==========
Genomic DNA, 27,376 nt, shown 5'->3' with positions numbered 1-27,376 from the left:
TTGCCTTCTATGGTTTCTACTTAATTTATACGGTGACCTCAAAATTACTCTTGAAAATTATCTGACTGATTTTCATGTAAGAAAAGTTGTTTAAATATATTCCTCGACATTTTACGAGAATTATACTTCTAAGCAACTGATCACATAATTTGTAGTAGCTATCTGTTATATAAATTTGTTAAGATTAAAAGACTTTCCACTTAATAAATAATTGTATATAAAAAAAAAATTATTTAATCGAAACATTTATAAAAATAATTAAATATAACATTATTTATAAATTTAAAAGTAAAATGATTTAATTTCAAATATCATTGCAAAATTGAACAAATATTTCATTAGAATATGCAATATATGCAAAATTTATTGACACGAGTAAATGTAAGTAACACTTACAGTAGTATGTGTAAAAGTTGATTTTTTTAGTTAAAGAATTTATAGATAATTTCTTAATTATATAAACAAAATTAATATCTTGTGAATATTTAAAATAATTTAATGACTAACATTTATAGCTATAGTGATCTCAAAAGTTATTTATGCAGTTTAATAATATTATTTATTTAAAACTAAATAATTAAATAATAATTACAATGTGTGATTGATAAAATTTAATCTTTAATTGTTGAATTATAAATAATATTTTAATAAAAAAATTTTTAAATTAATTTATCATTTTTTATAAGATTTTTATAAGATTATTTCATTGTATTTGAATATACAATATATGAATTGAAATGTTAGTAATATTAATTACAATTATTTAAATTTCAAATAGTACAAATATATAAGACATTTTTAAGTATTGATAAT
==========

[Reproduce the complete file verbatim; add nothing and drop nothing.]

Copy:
Genomic DNA, 27,376 nt, shown 5'->3' with positions numbered 1-27,376 from the left:
TTGCCTTCTATGGTTTCTACTTAATTTATACGGTGACCTCAAAATTACTCTTGAAAATTATCTGACTGATTTTCATGTAAGAAAAGTTGTTTAAATATATTCCTCGACATTTTACGAGAATTATACTTCTAAGCAACTGATCACATAATTTGTAGTAGCTATCTGTTATATAAATTTGTTAAGATTAAAAGACTTTCCACTTAATAAATAATTGTATATAAAAAAAAAATTATTTAATCGAAACATTTATAAAAATAATTAAATATAACATTATTTATAAATTTAAAAGTAAAATGATTTAATTTCAAATATCATTGCAAAATTGAACAAATATTTCATTAGAATATGCAATATATGCAAAATTTATTGACACGAGTAAATGTAAGTAACACTTACAGTAGTATGTGTAAAAGTTGATTTTTTTAGTTAAAGAATTTATAGATAATTTCTTAATTATATAAACAAAATTAATATCTTGTGAATATTTAAAATAATTTAATGACTAACATTTATAGCTATAGTGATCTCAAAAGTTATTTATGCAGTTTAATAATATTATTTATTTAAAACTAAATAATTAAATAATAATTACAATGTGTGATTGATAAAATTTAATCTTTAATTGTTGAATTATAAATAATATTTTAATAAAAAAATTTTTAAATTAATTTATCATTTTTTATAAGATTTTTATAAGATTATTTCATTGTATTTGAATATACAATATATGAATTGAAATGTTAGTAATATTAATTACAATTATTTAAATTTCAAATAGTACAAATATATAAGACATTTTTAAGTATTGATAAT